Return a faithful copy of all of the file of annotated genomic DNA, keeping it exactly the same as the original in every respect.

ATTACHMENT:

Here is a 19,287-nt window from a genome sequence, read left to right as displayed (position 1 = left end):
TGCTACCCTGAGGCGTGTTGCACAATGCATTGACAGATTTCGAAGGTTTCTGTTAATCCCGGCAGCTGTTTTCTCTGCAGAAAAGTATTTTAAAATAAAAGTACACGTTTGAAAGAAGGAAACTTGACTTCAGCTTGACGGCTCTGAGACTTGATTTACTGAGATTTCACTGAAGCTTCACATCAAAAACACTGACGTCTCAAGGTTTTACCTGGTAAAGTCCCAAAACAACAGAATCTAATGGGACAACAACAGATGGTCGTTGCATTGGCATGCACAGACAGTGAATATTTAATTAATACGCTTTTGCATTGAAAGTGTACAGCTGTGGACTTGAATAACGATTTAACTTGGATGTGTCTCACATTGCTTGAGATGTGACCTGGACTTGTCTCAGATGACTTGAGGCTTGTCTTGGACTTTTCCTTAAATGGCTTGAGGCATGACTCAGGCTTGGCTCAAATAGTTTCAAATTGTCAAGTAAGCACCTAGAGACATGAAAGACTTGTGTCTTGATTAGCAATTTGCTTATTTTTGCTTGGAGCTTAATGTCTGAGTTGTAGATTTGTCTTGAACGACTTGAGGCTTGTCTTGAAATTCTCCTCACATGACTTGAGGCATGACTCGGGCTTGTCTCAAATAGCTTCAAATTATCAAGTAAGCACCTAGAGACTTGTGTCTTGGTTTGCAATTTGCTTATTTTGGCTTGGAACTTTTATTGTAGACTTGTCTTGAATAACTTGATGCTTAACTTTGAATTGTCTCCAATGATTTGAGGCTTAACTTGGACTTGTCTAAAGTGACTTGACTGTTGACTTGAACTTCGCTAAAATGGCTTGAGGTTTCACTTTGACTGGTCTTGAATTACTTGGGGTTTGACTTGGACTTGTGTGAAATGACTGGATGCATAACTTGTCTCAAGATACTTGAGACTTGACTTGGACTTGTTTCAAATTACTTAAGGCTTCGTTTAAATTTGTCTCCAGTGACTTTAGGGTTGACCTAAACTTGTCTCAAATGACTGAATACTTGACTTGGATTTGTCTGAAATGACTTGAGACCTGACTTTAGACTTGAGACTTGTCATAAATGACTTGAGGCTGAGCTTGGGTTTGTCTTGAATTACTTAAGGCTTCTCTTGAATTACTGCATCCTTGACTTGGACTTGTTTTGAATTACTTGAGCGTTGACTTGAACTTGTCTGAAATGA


Here is a 19,287-nt window from a genome sequence, read left to right as displayed (position 1 = left end):
TGCTACCCTGAGGCGTGTTGCACAATGCATTGACAGATTTCGAAGGTTTCTGTTAATCCCGGCAGCTGTTTTCTCTGCAGAAAAGTATTTTAAAATAAAAGTACACGTTTGAAAGAAGGAAACTTGACTTCAGCTTGACGGCTCTGAGACTTGATTTACTGAGATTTCACTGAAGCTTCACATCAAAAACACTGACGTCTCAAGGTTTTACCTGGTAAAGTCCCAAAACAACAGAATCTAATGGGACAACAACAGATGGTCGTTGCATTGGCATGCACAGACAGTGAATATTTAATTAATACGCTTTTGCATTGAAAGTGTACAGCTGTGGACTTGAATAACGATTTAACTTGGATGTGTCTCACATTGCTTGAGATGTGACCTGGACTTGTCTCAGATGACTTGAGGCTTGTCTTGGACTTTTCCTTAAATGGCTTGAGGCATGACTCAGGCTTGGCTCAAATAGTTTCAAATTGTCAAGTAAGCACCTAGAGACATGAAAGACTTGTGTCTTGATTAGCAATTTGCTTATTTTTGCTTGGAGCTTAATGTCTGAGTTGTAGATTTGTCTTGAACGACTTGAGGCTTGTCTTGAAATTCTCCTCACATGACTTGAGGCATGACTCGGGCTTGTCTCAAATAGCTTCAAATTATCAAGTAAGCACCTAGAGACTTGTGTCTTGGTTTGCAATTTGCTTATTTTGGCTTGGAACTTTTATTGTAGACTTGTCTTGAATAACTTGATGCTTAACTTTGAATTGTCTCCAATGATTTGAGGCTTAACTTGGACTTGTCTAAAGTGACTTGACTGTTGACTTGAACTTCGCTAAAATGGCTTGAGGTTTCACTTTGACTGGTCTTGAATTACTTGGGGTTTGACTTGGACTTGTGTGAAATGACTGGATGCATAACTTGTCTCAAGATACTTGAGACTTGACTTGGACTTGTTTCAAATTACTTAAGGCTTCGTTTAAATTTGTCTCCAGTGACTTTAGGGTTGACCTAAACTTGTCTCAAATGACTGAATACTTGACTTGGATTTGTCTGAAATGACTTGAGACCTGACTTTAGACTTGAGACTTGTCATAAATGACTTGAGGCTGAGCTTGGGTTTGTCTTGAATTACTTAAGGCTTCTCTTGAATTACTGCATCCTTGACTTGGACTTGTTTTGAATTACTTGAGCGTTGACTTGAACTTGTCTGAAATGA